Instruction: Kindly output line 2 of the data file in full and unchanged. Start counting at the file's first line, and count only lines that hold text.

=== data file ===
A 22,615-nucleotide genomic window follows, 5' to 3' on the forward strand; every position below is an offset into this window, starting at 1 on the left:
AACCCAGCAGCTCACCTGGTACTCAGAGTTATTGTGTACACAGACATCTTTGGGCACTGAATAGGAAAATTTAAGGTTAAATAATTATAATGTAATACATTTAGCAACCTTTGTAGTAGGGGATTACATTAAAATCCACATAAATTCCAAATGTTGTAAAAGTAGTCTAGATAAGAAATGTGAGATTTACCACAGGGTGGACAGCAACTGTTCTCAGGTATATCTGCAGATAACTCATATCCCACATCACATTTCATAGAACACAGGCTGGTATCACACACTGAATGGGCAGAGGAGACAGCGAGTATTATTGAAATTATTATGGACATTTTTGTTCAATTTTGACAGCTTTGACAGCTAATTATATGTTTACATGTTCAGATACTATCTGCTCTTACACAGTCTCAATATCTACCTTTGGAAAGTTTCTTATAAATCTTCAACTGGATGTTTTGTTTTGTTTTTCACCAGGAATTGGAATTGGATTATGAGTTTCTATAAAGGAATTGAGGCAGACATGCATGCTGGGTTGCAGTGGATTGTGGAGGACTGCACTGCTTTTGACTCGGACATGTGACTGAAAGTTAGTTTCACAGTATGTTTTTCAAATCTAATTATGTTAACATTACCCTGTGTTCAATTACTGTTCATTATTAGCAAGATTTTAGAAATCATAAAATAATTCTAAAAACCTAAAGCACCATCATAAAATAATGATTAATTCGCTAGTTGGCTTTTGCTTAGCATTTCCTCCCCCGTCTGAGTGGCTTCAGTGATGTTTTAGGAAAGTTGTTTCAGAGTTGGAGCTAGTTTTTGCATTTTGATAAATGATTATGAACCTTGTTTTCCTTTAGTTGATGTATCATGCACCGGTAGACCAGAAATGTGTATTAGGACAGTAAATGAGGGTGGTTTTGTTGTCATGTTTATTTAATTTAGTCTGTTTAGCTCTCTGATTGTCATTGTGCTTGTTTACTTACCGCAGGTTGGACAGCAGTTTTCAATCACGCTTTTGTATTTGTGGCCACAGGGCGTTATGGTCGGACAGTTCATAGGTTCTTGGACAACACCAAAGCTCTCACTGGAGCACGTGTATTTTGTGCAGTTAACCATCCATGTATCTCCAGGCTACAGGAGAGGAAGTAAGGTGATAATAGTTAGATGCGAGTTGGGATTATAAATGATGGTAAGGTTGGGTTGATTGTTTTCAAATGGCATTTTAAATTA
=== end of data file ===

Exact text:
AACCCAGCAGCTCACCTGGTACTCAGAGTTATTGTGTACACAGACATCTTTGGGCACTGAATAGGAAAATTTAAGGTTAAATAATTATAATGTAATACATTTAGCAACCTTTGTAGTAGGGGATTACATTAAAATCCACATAAATTCCAAATGTTGTAAAAGTAGTCTAGATAAGAAATGTGAGATTTACCACAGGGTGGACAGCAACTGTTCTCAGGTATATCTGCAGATAACTCATATCCCACATCACATTTCATAGAACACAGGCTGGTATCACACACTGAATGGGCAGAGGAGACAGCGAGTATTATTGAAATTATTATGGACATTTTTGTTCAATTTTGACAGCTTTGACAGCTAATTATATGTTTACATGTTCAGATACTATCTGCTCTTACACAGTCTCAATATCTACCTTTGGAAAGTTTCTTATAAATCTTCAACTGGATGTTTTGTTTTGTTTTTCACCAGGAATTGGAATTGGATTATGAGTTTCTATAAAGGAATTGAGGCAGACATGCATGCTGGGTTGCAGTGGATTGTGGAGGACTGCACTGCTTTTGACTCGGACATGTGACTGAAAGTTAGTTTCACAGTATGTTTTTCAAATCTAATTATGTTAACATTACCCTGTGTTCAATTACTGTTCATTATTAGCAAGATTTTAGAAATCATAAAATAATTCTAAAAACCTAAAGCACCATCATAAAATAATGATTAATTCGCTAGTTGGCTTTTGCTTAGCATTTCCTCCCCCGTCTGAGTGGCTTCAGTGATGTTTTAGGAAAGTTGTTTCAGAGTTGGAGCTAGTTTTTGCATTTTGATAAATGATTATGAACCTTGTTTTCCTTTAGTTGATGTATCATGCACCGGTAGACCAGAAATGTGTATTAGGACAGTAAATGAGGGTGGTTTTGTTGTCATGTTTATTTAATTTAGTCTGTTTAGCTCTCTGATTGTCATTGTGCTTGTTTACTTACCGCAGGTTGGACAGCAGTTTTCAATCACGCTTTTGTATTTGTGGCCACAGGGCGTTATGGTCGGACAGTTCATAGGTTCTTGGACAACACCAAAGCTCTCACTGGAGCACGTGTATTTTGTGCAGTTAACCATCCATGTATCTCCAGGCTACAGGAGAGGAAGTAAGGTGATAATAGTTAGATGCGAGTTGGGATTATAAATGATGGTAAGGTTGGGTTGATTGTTTTCAAATGGCATTTTAAATTA